Who would have thought that in 2017 a 2D run-and-gun game could be so much fun? A lot of people had their doubts, but studio MDHR has done a truly amazing job with Cuphead. The game is taking the world by storm and seems ready to break some serious records. Why is it so popular? Let’s have a look.
When it was first announced in 2014, Cuphead promised a 1930s cartoon art style that got a lot of attention. Unfortunately, players had to wait three years for the game to be published. Some even lost hope in 2016 when there was close to no info about the game online. It finally launched on September 29 of 2017 and has been a smash hit.
The game looks even better than we could have hoped, and it is much harder than we could have guessed. Cuphead has set a new standard when it comes to difficulty, and people will probably have to rephrase the “Dark Souls of X” to “The Cuphead of X.” The game itself focuses mostly on boss fights. Classic levels are rare, and you only play them to collect coins that are spent on upgrades.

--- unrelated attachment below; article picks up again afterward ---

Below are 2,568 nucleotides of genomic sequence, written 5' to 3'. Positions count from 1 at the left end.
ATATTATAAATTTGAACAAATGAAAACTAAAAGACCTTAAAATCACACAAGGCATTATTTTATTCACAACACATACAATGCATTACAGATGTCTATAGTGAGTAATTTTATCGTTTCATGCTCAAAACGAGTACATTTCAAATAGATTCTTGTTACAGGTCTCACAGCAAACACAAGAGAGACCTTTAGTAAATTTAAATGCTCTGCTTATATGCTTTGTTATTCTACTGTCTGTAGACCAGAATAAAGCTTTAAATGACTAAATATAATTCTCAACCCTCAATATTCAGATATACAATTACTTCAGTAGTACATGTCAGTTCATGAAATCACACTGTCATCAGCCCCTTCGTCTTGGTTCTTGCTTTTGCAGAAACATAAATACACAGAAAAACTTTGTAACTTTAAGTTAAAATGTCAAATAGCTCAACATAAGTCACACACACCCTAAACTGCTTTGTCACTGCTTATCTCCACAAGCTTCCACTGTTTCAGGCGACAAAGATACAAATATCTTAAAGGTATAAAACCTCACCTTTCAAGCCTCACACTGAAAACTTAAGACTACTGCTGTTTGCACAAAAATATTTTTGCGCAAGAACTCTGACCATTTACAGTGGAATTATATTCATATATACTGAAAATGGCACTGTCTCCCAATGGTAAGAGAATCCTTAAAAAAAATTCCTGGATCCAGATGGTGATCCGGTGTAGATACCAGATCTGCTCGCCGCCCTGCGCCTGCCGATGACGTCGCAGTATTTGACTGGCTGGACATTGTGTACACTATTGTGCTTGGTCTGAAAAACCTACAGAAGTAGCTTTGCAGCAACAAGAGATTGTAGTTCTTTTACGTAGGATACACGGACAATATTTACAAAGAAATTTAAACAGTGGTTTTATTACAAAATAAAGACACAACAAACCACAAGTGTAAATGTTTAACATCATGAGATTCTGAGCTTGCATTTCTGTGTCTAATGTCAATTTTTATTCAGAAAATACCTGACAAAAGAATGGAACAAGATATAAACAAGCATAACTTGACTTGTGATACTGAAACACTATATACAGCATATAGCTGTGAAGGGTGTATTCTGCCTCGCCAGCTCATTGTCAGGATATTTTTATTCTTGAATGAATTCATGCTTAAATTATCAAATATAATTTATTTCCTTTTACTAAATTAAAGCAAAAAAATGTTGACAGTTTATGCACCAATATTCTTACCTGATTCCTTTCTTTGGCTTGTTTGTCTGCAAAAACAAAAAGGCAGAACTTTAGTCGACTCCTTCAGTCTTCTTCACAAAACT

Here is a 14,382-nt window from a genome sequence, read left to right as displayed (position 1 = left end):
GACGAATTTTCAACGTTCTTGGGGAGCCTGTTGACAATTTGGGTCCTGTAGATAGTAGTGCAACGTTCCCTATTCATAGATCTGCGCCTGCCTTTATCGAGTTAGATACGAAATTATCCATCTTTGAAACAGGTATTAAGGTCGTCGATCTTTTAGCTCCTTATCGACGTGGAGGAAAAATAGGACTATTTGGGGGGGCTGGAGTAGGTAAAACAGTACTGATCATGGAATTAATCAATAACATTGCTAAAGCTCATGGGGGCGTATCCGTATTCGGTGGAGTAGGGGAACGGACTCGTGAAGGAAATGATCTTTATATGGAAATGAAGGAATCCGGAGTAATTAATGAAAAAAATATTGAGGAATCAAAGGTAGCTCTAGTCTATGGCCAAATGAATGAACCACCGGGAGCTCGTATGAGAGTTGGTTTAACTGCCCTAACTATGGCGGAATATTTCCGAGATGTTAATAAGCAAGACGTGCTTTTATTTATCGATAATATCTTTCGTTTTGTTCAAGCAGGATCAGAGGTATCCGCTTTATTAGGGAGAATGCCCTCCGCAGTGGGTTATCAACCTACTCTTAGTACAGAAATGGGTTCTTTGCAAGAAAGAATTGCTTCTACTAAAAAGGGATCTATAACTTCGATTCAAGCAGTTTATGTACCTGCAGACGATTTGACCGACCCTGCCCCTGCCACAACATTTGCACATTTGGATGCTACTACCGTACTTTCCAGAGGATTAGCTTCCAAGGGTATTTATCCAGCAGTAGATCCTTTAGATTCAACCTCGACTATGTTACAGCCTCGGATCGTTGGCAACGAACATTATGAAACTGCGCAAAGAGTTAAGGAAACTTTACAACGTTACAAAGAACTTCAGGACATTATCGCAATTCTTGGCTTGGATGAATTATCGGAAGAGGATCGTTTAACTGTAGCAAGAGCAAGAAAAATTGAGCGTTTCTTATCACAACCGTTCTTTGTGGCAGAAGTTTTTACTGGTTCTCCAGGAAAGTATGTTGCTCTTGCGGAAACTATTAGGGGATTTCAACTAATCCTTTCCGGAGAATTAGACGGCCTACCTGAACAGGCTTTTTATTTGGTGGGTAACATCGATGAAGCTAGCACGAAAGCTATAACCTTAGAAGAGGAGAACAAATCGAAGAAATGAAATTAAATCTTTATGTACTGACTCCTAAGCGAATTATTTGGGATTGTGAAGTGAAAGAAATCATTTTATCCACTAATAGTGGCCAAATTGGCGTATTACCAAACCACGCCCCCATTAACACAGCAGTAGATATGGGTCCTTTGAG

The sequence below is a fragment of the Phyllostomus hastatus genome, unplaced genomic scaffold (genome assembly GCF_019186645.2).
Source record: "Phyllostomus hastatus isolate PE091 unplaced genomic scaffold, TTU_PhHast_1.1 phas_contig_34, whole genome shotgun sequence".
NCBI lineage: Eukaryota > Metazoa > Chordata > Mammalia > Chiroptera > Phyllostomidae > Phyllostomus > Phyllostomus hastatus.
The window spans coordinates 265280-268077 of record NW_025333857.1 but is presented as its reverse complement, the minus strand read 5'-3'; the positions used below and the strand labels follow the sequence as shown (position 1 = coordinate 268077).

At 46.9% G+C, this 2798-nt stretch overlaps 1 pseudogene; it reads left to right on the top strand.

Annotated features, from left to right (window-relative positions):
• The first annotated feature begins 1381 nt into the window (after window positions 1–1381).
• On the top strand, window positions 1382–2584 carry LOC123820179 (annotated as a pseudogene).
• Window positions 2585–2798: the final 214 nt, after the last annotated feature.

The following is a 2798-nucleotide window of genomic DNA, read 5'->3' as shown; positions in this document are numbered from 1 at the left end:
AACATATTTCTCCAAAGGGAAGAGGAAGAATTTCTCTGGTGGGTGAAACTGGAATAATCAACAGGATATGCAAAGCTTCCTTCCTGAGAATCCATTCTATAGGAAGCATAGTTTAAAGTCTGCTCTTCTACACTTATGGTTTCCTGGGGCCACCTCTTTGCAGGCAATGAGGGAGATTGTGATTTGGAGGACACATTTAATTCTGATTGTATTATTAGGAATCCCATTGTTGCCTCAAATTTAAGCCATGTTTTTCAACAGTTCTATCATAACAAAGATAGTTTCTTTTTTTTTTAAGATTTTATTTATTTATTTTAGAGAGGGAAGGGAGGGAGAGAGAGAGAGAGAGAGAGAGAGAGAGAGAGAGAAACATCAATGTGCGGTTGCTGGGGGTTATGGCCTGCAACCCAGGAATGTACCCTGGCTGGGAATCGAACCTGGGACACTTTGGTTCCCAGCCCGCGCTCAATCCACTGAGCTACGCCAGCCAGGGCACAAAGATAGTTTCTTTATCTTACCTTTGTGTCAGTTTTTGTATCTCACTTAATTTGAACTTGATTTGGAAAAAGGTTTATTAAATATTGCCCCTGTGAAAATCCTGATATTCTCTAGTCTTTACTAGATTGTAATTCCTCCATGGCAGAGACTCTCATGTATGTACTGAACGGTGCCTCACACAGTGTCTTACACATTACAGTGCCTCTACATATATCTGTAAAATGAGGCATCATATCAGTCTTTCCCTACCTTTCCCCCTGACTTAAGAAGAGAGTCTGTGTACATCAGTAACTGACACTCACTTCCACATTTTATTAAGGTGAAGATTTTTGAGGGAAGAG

The boss fights are a story all on their own. I had a chance to play the game and called it a day after I had finished about five bosses. It took me about three hours to get past those five bosses on regular difficulty. The game makes you learn the patterns of boss attacks, but even if you know them all, it can still feel impossible to dodge them all.
Cuphead is hard and nerve-wracking, so what makes it so special?
Cuphead is a unique title that gives new meaning to video games as a whole. The art style is one of a kind. The team has captured the 1930s cartoon theme in the best possible way, and they’ve also made players realize how bad at gaming they really are. Another benefit: in the age of the microtransaction – witgh for example, cosmetics that you can buy for real money in full priced games – Cuphead comes out with a $20 price tag and for that you get everything. All of this has resulted in great review scores. The game is currently at 10/10 on Steam and has an 86 score on Metacritic.
With over 100,000 copies sold on Steam in the first 3 days and a ton of active players, Cuphead is on its way to set some serious records and break a lot of controllers in the process. Maybe big studios that highly depend on in-game currency and microtransactions will learn a thing or two from studio MDHR. As they have proven, good games can be made without additional monetization; you just have to put a lot of work into the creative process and give the players what they really want. Polished, finished games with a single price. Is that so hard?